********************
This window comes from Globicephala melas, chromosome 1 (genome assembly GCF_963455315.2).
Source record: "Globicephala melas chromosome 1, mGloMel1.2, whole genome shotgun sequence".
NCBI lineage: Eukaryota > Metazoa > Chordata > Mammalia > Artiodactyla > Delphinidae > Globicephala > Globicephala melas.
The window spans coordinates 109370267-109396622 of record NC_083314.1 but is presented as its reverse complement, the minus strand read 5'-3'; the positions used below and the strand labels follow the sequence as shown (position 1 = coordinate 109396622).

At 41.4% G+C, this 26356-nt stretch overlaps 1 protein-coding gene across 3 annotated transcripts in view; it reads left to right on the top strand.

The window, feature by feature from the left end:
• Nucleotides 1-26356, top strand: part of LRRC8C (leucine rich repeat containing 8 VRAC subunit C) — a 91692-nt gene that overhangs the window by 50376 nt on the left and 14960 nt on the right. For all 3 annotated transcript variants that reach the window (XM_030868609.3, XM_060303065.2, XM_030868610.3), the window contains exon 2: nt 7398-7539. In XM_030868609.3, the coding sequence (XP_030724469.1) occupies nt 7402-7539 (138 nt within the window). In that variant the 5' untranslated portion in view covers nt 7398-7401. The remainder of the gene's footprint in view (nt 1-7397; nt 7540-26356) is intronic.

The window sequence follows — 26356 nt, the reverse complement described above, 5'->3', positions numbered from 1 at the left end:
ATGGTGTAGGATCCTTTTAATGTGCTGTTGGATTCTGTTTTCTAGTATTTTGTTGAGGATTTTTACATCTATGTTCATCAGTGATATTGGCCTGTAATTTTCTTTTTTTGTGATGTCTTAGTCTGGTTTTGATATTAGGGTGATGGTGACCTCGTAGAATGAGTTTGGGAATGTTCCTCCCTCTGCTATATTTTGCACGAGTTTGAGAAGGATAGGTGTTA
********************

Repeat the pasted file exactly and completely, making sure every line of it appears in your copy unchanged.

This window comes from Globicephala melas, chromosome 1 (genome assembly GCF_963455315.2).
Source record: "Globicephala melas chromosome 1, mGloMel1.2, whole genome shotgun sequence".
NCBI lineage: Eukaryota > Metazoa > Chordata > Mammalia > Artiodactyla > Delphinidae > Globicephala > Globicephala melas.
The window spans coordinates 109370267-109396622 of record NC_083314.1 but is presented as its reverse complement, the minus strand read 5'-3'; the positions used below and the strand labels follow the sequence as shown (position 1 = coordinate 109396622).

At 41.4% G+C, this 26356-nt stretch overlaps 1 protein-coding gene across 3 annotated transcripts in view; it reads left to right on the top strand.

The window, feature by feature from the left end:
• Nucleotides 1-26356, top strand: part of LRRC8C (leucine rich repeat containing 8 VRAC subunit C) — a 91692-nt gene that overhangs the window by 50376 nt on the left and 14960 nt on the right. For all 3 annotated transcript variants that reach the window (XM_030868609.3, XM_060303065.2, XM_030868610.3), the window contains exon 2: nt 7398-7539. In XM_030868609.3, the coding sequence (XP_030724469.1) occupies nt 7402-7539 (138 nt within the window). In that variant the 5' untranslated portion in view covers nt 7398-7401. The remainder of the gene's footprint in view (nt 1-7397; nt 7540-26356) is intronic.

The window sequence follows — 26356 nt, the reverse complement described above, 5'->3', positions numbered from 1 at the left end:
ATGGTGTAGGATCCTTTTAATGTGCTGTTGGATTCTGTTTTCTAGTATTTTGTTGAGGATTTTTACATCTATGTTCATCAGTGATATTGGCCTGTAATTTTCTTTTTTTGTGATGTCTTAGTCTGGTTTTGATATTAGGGTGATGGTGACCTCGTAGAATGAGTTTGGGAATGTTCCTCCCTCTGCTATATTTTGCACGAGTTTGAGAAGGATAGGTGTTA